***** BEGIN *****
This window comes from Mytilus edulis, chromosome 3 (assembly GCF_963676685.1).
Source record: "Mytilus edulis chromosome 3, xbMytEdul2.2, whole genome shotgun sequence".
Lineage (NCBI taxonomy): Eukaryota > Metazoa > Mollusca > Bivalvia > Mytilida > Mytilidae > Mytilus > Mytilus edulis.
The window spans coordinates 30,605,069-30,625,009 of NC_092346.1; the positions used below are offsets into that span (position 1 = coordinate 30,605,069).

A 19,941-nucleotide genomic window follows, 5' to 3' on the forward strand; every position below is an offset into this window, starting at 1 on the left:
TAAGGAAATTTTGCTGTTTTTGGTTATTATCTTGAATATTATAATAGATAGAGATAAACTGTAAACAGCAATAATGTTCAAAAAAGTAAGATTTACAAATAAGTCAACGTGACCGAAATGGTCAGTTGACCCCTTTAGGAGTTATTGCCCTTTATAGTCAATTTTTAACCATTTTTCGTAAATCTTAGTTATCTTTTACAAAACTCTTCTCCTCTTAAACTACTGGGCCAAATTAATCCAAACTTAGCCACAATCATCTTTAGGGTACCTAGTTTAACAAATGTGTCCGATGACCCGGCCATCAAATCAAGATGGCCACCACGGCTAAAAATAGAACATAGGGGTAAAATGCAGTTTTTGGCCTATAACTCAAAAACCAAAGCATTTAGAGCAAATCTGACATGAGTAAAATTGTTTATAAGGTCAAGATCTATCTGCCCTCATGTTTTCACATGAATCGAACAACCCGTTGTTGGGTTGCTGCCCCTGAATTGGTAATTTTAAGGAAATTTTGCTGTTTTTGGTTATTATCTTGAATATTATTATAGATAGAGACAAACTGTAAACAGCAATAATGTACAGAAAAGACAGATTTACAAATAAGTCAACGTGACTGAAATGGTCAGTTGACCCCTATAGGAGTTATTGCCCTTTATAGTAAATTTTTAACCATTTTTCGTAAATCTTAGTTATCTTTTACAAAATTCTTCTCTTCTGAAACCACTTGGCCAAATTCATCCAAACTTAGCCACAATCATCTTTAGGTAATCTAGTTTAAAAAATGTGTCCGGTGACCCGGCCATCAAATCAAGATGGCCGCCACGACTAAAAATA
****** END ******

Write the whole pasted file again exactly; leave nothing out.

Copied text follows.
This window comes from Mytilus edulis, chromosome 3 (assembly GCF_963676685.1).
Source record: "Mytilus edulis chromosome 3, xbMytEdul2.2, whole genome shotgun sequence".
Lineage (NCBI taxonomy): Eukaryota > Metazoa > Mollusca > Bivalvia > Mytilida > Mytilidae > Mytilus > Mytilus edulis.
The window spans coordinates 30,605,069-30,625,009 of NC_092346.1; the positions used below are offsets into that span (position 1 = coordinate 30,605,069).

A 19,941-nucleotide genomic window follows, 5' to 3' on the forward strand; every position below is an offset into this window, starting at 1 on the left:
TAAGGAAATTTTGCTGTTTTTGGTTATTATCTTGAATATTATAATAGATAGAGATAAACTGTAAACAGCAATAATGTTCAAAAAAGTAAGATTTACAAATAAGTCAACGTGACCGAAATGGTCAGTTGACCCCTTTAGGAGTTATTGCCCTTTATAGTCAATTTTTAACCATTTTTCGTAAATCTTAGTTATCTTTTACAAAACTCTTCTCCTCTTAAACTACTGGGCCAAATTAATCCAAACTTAGCCACAATCATCTTTAGGGTACCTAGTTTAACAAATGTGTCCGATGACCCGGCCATCAAATCAAGATGGCCACCACGGCTAAAAATAGAACATAGGGGTAAAATGCAGTTTTTGGCCTATAACTCAAAAACCAAAGCATTTAGAGCAAATCTGACATGAGTAAAATTGTTTATAAGGTCAAGATCTATCTGCCCTCATGTTTTCACATGAATCGAACAACCCGTTGTTGGGTTGCTGCCCCTGAATTGGTAATTTTAAGGAAATTTTGCTGTTTTTGGTTATTATCTTGAATATTATTATAGATAGAGACAAACTGTAAACAGCAATAATGTACAGAAAAGACAGATTTACAAATAAGTCAACGTGACTGAAATGGTCAGTTGACCCCTATAGGAGTTATTGCCCTTTATAGTAAATTTTTAACCATTTTTCGTAAATCTTAGTTATCTTTTACAAAATTCTTCTCTTCTGAAACCACTTGGCCAAATTCATCCAAACTTAGCCACAATCATCTTTAGGTAATCTAGTTTAAAAAATGTGTCCGGTGACCCGGCCATCAAATCAAGATGGCCGCCACGACTAAAAATA